California Bankruptcy Laws-Learning How to Use Them

With this article we will explain the application of the
California bankruptcy laws and its exemptions; laws and how they work.
These California bankruptcy laws are taken from federal bankruptcy laws,
title 11 of the United States Code.

Melisa Jackson is a former
client of Personal Bankruptcy Avoidance, and she was wondering about
some issues with the California bankruptcy laws, thus Martin Rogers, our
specialist in bankruptcy will help her with this interesting topic.

Melisa Jackson:

How are the California bankruptcy laws organized?

Martin Rogers:

The California State is divided into four (4) bankruptcy districts
with four (4) bankruptcy courts named after each district. These courts

– California Eastern bankruptcy court

– California Northern bankruptcy court

– California Southern bankruptcy court

– California Central bankruptcy court

Melisa Jackson:

How does the state of California deal with bankruptcy?

Martin Rogers:

bankruptcy laws allow people to pay secured loans; letting the owners
of the property recover and sell it at the normal market price after
paying the whole debt. People can find the California bankruptcy laws
exemptions in the exemptions chart.

California bankruptcy laws accept different kinds of exemptions.
There are two systems, 1 and 2. Every costumer has the right to choose
which one suits them best.

Melisa Jackson:

How do California bankruptcy exemptions help people?

Martin Rogers:

I mentioned before, California bankruptcy laws accept different kinds
of exemptions; system 1 and system 2. By using system 1, people receive
exemptions in homestead as follows amounts:

– From around $45,000 to 49,000 if the person is single and is not disable in any way

– From around $72,000 to 74,000 for families, and

– From around $122,000 to 124,000 for senior citizens

people also receive exemptions in personal properties as follows

– Bank deposits up to $1,900

– Buildings materials up to $1,900

– Motor vehicles up to $1,900

other belongings that go up to $4,800. System 1 also covers all types
of insurances, pension plans and official benefits such as health aid
and compensations. System 1 also covers wages of a minimum of 75%.

bankruptcy law System 2 is more different than System 1 because it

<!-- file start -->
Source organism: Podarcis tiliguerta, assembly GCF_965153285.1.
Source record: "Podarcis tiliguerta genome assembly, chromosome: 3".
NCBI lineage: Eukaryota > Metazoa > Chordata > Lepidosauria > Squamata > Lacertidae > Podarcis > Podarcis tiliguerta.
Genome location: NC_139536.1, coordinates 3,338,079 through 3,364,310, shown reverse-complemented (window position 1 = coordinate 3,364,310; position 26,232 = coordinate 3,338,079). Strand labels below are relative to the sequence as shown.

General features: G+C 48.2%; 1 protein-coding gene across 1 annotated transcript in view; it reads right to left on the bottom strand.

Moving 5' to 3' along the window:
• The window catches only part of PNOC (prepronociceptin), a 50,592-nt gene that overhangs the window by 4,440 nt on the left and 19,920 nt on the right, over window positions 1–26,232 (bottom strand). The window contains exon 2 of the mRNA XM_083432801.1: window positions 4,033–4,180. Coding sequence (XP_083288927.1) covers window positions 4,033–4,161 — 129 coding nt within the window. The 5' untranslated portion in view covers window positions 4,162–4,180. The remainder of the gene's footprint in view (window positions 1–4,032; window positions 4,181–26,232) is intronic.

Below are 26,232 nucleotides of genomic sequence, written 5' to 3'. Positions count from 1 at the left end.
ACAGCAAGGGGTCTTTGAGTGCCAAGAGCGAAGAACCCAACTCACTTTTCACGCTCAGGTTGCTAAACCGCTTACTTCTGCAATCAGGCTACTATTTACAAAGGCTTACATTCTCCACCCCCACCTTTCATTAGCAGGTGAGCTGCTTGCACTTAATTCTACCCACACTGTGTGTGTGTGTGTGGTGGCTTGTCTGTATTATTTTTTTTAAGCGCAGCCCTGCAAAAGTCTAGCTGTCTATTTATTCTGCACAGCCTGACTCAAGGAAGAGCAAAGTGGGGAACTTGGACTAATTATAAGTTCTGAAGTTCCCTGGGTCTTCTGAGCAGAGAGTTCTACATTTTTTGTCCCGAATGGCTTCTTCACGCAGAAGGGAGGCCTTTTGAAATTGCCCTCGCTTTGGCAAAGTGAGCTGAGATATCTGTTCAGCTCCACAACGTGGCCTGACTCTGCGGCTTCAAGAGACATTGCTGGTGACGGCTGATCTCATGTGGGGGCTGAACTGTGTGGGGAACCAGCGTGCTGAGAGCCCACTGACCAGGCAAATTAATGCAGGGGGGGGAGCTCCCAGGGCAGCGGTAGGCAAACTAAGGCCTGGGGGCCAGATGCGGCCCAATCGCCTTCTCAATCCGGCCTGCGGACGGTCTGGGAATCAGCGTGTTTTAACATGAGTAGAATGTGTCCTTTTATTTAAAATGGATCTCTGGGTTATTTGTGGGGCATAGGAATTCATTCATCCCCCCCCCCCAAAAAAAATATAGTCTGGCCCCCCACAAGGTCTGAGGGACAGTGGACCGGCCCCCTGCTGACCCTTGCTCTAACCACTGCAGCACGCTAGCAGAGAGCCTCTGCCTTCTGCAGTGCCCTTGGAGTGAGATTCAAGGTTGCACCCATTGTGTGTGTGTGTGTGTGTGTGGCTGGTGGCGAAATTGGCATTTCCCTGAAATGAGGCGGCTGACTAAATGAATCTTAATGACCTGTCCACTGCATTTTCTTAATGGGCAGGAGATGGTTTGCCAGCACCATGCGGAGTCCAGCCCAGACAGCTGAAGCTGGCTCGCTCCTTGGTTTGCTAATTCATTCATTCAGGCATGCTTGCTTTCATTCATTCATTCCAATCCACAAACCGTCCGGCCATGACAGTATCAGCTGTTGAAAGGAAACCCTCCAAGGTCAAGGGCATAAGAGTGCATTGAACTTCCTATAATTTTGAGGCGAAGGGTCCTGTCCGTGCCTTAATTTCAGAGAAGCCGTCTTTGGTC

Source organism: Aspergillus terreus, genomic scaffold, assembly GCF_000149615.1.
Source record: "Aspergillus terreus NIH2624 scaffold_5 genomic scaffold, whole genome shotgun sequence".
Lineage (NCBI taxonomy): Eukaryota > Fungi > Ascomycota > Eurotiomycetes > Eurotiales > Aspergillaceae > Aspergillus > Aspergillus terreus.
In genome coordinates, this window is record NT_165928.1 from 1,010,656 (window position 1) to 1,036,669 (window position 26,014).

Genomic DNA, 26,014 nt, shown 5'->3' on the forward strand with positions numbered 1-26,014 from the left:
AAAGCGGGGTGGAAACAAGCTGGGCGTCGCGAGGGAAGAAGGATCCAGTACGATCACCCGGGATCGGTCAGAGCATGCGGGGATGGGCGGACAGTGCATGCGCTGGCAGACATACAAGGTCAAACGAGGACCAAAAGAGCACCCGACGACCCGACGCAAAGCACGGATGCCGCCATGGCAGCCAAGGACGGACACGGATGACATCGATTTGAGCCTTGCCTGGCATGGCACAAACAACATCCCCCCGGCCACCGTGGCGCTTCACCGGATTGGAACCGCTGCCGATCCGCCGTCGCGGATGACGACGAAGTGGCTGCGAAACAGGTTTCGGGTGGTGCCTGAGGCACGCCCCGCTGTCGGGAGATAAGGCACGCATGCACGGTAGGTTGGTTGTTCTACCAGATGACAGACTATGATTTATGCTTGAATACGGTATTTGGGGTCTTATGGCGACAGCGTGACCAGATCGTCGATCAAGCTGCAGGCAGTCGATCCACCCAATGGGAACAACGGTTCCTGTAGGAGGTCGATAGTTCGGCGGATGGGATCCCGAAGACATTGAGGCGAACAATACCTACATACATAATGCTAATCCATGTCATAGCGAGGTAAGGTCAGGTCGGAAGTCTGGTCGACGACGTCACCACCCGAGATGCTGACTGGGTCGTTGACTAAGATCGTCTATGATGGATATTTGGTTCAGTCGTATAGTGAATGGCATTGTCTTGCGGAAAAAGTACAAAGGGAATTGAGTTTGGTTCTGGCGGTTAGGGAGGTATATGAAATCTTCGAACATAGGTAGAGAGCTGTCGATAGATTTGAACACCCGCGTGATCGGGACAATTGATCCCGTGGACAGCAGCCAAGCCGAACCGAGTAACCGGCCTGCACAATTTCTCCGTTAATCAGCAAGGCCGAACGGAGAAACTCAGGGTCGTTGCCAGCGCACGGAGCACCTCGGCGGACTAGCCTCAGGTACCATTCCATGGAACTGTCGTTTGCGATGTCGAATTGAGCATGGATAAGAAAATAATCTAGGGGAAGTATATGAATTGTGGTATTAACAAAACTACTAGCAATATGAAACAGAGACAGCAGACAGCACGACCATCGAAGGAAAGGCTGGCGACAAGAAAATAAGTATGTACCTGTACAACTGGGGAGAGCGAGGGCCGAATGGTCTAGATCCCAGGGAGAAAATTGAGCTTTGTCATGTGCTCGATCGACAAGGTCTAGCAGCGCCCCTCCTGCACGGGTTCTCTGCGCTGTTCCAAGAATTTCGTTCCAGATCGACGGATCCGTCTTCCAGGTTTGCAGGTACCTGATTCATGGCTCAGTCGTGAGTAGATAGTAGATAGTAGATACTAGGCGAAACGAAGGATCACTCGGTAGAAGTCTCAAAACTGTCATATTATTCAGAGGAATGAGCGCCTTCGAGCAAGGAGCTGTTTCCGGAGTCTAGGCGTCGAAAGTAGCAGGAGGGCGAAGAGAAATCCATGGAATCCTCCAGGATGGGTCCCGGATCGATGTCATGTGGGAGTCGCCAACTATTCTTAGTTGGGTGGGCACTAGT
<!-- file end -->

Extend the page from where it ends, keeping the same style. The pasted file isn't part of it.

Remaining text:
differs in some exemptions: homestead to $17,500 for all classes, motor
vehicle to $2,800, personal benefits to $17,500 and pension benefits
(only the ones qualified by ERISA) and this one goes up to $915.

Melisa Jackson:

Anybody living in the State of California can make use of the California bankruptcy laws?

Martin Rogers:

to the new California bankruptcy law that has taken effect on October
2005, anybody who wants to take advantage or make use of the California
bankruptcy exemptions, must prove to the state that he or she has lived
for as long as two years as a permanent resident in the state of
California. The person must have resided for that period before filing
for bankruptcy. Otherwise the person has to spend the 180 days prior to
the two year period.

The 2005 Bankruptcy Act within the
California bankruptcy laws states that it is required that all
individual debtors who file bankruptcy on or after October 17, 2005,
undergo credit counseling within six months before filing for bankruptcy
relief and complete a financial management instructional course after
filing bankruptcy.

Melisa Jackson:

Martin, what are the mandatory conditions to file for bankruptcy based on the California bankruptcy laws?

Martin Rogers:

a previous article of mine titled “Bankruptcy, Way Out or Deep
Problem”, a previous client of mine asked the same question in order to
know if he should consider filing for bankruptcy as a solution to his
financial situation, this is what I answered him:

“When you start thinking about filing for personal bankruptcy you
should live in a state for 90 days preceding the filing and you should
have less than $ 290,000 on total unsecured debt or less than $ 860,000
on secured debt. In October 2005 the new bankruptcy law went into
effect and established that consumers who earn less than the minimum
wage could still file for Chapter 7 personal bankruptcy. But people, who
earn more than that, need to apply for Chapter 13 bankruptcy type. This
one requires a repayment plan.”

Remember that bankruptcy as a
last resort tool can bring very unpleasant after effects. That is why
people must be certain of their decision and they should look for
professional advice.

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